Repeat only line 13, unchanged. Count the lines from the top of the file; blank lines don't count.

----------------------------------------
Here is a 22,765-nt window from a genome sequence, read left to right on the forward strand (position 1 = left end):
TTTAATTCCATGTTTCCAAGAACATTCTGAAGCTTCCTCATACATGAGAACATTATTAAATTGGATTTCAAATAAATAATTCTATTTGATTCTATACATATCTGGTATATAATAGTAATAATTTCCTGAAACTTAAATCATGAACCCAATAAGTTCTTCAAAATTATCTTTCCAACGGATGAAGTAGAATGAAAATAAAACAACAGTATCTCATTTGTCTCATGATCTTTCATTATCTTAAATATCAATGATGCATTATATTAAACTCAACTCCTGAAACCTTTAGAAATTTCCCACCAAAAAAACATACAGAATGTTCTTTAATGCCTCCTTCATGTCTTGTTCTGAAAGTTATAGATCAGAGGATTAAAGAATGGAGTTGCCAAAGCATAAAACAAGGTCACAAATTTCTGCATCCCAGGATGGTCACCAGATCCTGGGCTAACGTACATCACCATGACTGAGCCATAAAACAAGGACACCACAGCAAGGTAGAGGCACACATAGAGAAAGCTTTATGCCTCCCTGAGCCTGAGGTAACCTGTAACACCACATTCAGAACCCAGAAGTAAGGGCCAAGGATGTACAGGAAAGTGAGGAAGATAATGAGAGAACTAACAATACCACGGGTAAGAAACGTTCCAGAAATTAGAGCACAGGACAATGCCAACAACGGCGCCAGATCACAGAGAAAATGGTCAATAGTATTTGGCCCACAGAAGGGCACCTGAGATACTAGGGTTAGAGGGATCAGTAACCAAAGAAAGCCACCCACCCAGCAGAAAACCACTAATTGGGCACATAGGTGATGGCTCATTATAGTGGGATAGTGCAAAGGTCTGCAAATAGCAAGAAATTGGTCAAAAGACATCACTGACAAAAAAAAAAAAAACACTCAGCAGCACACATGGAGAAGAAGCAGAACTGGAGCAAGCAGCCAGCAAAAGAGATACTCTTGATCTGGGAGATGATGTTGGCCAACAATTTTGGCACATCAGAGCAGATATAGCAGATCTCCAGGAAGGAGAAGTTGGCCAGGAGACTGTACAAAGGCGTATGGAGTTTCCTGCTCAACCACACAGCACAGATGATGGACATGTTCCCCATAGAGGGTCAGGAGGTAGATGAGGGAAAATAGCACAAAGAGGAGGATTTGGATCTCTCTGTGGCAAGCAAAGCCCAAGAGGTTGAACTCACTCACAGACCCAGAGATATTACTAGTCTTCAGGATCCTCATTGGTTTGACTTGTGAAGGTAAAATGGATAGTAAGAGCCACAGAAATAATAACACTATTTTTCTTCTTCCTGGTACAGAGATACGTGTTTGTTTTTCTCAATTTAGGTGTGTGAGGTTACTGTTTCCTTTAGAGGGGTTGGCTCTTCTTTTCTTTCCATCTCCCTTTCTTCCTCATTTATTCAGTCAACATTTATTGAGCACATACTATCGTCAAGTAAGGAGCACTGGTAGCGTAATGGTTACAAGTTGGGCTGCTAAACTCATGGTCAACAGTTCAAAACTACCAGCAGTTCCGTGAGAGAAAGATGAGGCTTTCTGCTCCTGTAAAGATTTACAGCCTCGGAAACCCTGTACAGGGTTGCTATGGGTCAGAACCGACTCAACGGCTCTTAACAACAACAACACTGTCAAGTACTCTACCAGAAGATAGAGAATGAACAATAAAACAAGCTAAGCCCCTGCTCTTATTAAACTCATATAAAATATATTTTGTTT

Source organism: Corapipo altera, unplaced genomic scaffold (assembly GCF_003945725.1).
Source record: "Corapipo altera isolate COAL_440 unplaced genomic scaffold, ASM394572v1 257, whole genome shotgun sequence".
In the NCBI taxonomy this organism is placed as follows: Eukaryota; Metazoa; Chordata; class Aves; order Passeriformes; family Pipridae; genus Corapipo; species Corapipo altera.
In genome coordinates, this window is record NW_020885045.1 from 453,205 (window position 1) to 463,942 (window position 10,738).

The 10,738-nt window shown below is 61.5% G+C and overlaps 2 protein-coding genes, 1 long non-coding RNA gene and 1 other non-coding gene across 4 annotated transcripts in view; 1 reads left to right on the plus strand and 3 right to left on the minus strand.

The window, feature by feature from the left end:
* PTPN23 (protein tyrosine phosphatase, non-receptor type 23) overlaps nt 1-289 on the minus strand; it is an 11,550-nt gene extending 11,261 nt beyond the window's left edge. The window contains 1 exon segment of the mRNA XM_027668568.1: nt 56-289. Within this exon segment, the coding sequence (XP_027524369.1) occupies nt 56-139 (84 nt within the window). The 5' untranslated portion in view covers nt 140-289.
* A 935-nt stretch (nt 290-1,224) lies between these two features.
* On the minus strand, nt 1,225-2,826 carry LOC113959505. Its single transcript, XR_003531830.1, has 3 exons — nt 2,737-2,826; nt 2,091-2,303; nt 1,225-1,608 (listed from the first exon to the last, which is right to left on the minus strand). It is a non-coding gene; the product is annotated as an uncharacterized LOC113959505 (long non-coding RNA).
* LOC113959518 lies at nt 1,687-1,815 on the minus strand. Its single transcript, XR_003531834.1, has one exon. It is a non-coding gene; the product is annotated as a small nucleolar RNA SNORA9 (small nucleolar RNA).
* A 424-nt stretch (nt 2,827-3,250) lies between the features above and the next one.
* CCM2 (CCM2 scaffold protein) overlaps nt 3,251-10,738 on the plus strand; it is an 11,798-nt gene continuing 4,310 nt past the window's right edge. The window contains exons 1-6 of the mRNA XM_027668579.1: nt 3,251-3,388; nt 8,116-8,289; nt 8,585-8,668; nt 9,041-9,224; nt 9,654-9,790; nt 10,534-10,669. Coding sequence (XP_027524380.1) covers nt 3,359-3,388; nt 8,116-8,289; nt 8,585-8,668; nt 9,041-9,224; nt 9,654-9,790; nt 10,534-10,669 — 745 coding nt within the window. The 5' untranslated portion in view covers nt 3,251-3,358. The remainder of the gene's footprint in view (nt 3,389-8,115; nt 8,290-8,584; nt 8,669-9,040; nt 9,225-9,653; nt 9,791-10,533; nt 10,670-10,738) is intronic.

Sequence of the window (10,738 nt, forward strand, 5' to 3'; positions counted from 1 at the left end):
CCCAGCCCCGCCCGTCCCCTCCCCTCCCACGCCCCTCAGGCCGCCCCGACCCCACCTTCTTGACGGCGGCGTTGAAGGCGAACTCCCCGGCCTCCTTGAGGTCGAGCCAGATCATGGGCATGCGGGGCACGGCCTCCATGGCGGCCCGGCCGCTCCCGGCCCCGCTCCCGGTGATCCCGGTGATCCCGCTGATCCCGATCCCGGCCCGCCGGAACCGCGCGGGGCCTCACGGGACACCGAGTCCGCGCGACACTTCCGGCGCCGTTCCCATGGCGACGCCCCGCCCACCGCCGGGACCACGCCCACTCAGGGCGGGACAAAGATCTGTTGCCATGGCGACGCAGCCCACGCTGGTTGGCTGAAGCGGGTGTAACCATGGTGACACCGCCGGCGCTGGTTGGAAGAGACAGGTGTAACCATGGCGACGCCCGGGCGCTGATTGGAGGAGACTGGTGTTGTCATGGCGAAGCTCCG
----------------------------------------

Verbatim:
* A 424-nt stretch (nt 2,827-3,250) lies between the features above and the next one.